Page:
Gruesome crimes deserves gruesome punishment and that is exactly what a 42-year-old man got after raping and killing a seven year old girl.
Esmail Jafarzadeh, allegedly confessed to the brutal murder after the body of the girl, Atena Aslani, was found in the garage of his house. She disappeared on June 19 when she was separated from her father, a market vendor.
Iranian authorities hanged Jafarzadeh in public on Wednesday after he was found guilty of raping and murdering the little girl.
The case provoked the anger of Iranians on social media and Jafarzadeh was killed in front of a cheering crowd in a square in the northwestern town of Parsabad, Ardebil Province, according to AFP news agency.
Prosecutor in Ardebil, Naser Atabati, said the execution took place in public “to restore citizens’ sense of security and relieve their troubled minds.” The public prosecutor in Parsabad, Abdollah Tabatabayi, also said the suspect confessed to another woman, that of a woman who disappeared two years ago and whose body has never been found.
The case became so high-profile in the country that Iranian President Hassan Rouhani even intervened, calling it “horrendous” and demanded that justice be handed to the perpetrator. Tried in late August, Jafarzadeh was quickly convicted by the Supreme Court on September 11.
Executions have been on the rise in the Islamic Republic, which despite not providing official figures of the number carried out in the country has regularly found itself in the top five countries for executions in the world, according to rights groups.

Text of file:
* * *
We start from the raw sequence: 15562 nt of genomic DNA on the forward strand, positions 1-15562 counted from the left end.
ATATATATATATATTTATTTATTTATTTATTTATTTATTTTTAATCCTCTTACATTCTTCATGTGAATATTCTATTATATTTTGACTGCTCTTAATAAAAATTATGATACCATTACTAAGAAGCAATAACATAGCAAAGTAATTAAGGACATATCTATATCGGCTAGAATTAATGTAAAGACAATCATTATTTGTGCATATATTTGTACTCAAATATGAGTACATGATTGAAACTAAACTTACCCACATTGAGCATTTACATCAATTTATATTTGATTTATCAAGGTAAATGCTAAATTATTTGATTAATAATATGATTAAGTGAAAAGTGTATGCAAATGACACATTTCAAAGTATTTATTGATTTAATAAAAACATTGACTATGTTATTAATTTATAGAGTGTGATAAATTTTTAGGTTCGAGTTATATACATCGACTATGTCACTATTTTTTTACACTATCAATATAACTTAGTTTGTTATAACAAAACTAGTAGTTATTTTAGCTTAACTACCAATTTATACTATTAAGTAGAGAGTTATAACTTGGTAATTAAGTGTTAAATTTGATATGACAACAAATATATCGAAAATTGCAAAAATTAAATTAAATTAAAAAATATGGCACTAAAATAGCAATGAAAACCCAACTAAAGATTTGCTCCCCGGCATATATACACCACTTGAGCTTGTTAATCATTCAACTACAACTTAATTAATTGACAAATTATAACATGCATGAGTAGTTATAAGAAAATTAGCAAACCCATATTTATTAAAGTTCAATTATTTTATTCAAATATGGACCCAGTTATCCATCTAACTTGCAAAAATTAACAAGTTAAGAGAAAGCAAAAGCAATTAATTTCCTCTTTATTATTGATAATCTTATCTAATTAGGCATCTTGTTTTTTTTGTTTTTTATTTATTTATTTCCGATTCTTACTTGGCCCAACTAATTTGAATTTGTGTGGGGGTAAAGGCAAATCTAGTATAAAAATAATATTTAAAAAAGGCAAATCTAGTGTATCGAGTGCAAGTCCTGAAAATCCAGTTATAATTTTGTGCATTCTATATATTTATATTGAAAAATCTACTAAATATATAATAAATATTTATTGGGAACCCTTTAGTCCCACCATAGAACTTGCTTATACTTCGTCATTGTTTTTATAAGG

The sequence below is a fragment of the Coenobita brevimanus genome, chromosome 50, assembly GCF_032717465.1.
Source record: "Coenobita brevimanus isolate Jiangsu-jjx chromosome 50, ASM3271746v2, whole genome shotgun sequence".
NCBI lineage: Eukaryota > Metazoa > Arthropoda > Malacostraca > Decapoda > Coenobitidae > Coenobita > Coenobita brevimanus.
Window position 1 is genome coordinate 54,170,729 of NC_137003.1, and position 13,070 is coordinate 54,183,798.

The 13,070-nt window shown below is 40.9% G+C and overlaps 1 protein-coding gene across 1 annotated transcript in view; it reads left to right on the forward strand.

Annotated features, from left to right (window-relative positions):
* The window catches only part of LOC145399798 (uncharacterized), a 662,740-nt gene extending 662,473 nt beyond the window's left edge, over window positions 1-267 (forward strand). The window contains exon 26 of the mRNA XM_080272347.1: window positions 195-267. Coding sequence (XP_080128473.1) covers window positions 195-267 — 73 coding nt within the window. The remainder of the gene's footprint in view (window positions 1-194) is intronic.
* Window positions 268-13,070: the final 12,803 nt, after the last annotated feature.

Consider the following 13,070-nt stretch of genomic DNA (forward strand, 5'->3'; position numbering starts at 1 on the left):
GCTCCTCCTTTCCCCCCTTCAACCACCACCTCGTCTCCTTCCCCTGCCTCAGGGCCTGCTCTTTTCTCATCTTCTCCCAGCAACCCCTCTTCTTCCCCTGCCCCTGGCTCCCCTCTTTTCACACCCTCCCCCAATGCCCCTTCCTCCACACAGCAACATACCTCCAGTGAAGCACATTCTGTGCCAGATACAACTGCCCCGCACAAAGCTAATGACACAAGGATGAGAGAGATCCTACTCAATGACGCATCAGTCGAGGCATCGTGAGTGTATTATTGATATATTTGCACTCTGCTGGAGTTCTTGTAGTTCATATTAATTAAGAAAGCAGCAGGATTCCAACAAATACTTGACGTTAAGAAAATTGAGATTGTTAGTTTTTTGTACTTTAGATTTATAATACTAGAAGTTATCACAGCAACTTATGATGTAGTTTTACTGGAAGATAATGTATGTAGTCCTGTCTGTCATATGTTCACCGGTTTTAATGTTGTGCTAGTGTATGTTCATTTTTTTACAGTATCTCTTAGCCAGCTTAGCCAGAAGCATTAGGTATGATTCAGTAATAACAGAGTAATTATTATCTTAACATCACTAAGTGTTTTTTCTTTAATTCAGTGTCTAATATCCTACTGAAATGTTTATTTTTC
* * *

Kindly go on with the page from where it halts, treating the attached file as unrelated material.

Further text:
In 2015, they rose to almost 1,000, according to United Nations Special Rapporteur for Human Rights in Iran Ahmed Shaheed. That figure was a two-fold increase on executions in Iran for 2010. Amnesty International said it was the highest number executed for almost two decades. In 1989, more than 1,500 people were executed.
Many of those executed are done so for drug-related offenses, but other crimes such as murder and rape are punishable by death. Iran has also executed people for homosexuality.
Human Rights Watch warned in January that there had been an “alarming trend” of rising executions across the Middle East. Kuwait hanged several people in January, including a member of the royal family, the first since 2013. Jordan ended an eight-year moratorium in December 2014, executing 11 people. Bahrain executed three people in January after ending a six-year moratorium.